Buying a flashlight can be tricky, and often people tend to settle for the least expensive light with the biggest numbers on the packaging only to be disappointed later when the light stops working after a small drop onto the floor. Fear not! I am here to help you sort through all the marketing jargon like “Turbo Mode” and to better understand what really matters; like, what’s a lumen? And, what type of flashlight should I buy for…(insert activity here)?
The first thing to know when shopping for a high-quality flashlight is that all reputable flashlight manufacturers test their flashlights according to the FL1 Standard, and clearly include these specifications on the product packaging. The FL1 Standard, sometimes called ANSI/NEMA FL1 or ANSI/PLATO FL1, specifies the testing criteria that manufacturers must follow when calculating light output (Lumens), beam distance, impact resistance, runtime, and water resistance.
Ultimately, the FL1 Standard allows consumers to directly compare flashlights. I won’t go into the details of each specification as there are plenty of good resources online that define each specification (like this one from LED-Resource.com), however, I do want to talk about lumens, as I haven’t found a resource that clearly breaks down what a lumen is in a way that's easy to digest.
So, What's a Lumen?
If you look up "lumen," you’ll quickly learn that a lumen is defined as a unit of luminous flux that equates to the perceived power of light. In basic terms, lumens equal brightness. The larger the number of lumens, the brighter the light. It seems simple, but how bright is 300 lumens? Or, how bright is the flashlight on my phone?
To help deconstruct lumens, we have created this handy-dandy chart with things that most people are familiar with and some of our best-selling flashlights and headlamps to help make buying your next flashlight a little easier. Knowing that the full moon on a clear night is 1 lumen, your phone’s flashlight is 50 lumens, or that a low beam car headlight is around 800 lumens makes it much easier to understand how bright a flashlight is.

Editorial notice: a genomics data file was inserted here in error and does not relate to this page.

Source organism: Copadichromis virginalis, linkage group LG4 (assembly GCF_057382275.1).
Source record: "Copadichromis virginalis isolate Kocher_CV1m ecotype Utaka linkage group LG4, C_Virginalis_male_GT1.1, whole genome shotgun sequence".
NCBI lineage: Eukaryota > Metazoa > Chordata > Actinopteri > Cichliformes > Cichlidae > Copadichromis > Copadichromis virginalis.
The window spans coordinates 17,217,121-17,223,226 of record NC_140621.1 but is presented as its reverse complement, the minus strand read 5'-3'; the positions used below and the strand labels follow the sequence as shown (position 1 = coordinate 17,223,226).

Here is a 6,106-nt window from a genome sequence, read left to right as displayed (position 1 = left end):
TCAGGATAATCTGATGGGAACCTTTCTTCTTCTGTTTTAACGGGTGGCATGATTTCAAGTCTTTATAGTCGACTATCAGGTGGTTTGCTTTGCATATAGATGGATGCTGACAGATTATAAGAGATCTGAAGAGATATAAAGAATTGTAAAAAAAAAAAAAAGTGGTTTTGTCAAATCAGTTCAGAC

Other than lumens, there are some other factors that should be considered when finding the high-performance flashlight that is right for you. Here you will find some decision-making criteria to consider along with my personal suggestions for flashlights that fit a variety of uses.
Best Flashlight for DIY + Mechanics
Mechanics can be hard on their tools and a flashlight is no exception. Look for flashlights with impact resistance of at least 1 meter and solid aluminum construction to ensure that the light holds up to rigorous daily use (Pro Tip: make sure the manufacturer has a good warranty policy). Rechargeability is also a preference for many mechanics along with higher lumen outputs, as they are often using a flashlight during the daytime when there is more ambient light to compete with. Flashlights above the 700 lumen mark are great for this type of daily use, and my pick for best DIY + Mechanic flashlight is the INOVA T4R Rechargeable Tactical Flashlight.
Best Flashlight for Camping or Hunting
Brighter is not necessarily better when it comes to playing in the outdoors at night when your eyes have adjusted to the darker surroundings. Being able to cast soft lighting around your campsite or to illuminate that noise in the bushes with a spotlight are equally important at times. As is having a light that is more compact and that will not weigh you down if you are backpacking or hunting (Pro Tip: look for weather/water resistance in case you’re caught in a downpour). For campers and hunters, flashlights in the 250-700 lumen range are a great option and I like the INOVA T7R PowerSwitch Focusing Flashlight as my top pick. This compact flashlight offers a focusing beam that allows you to transition between a bright spotlight or broad flood beam. It’s like having two lights in one.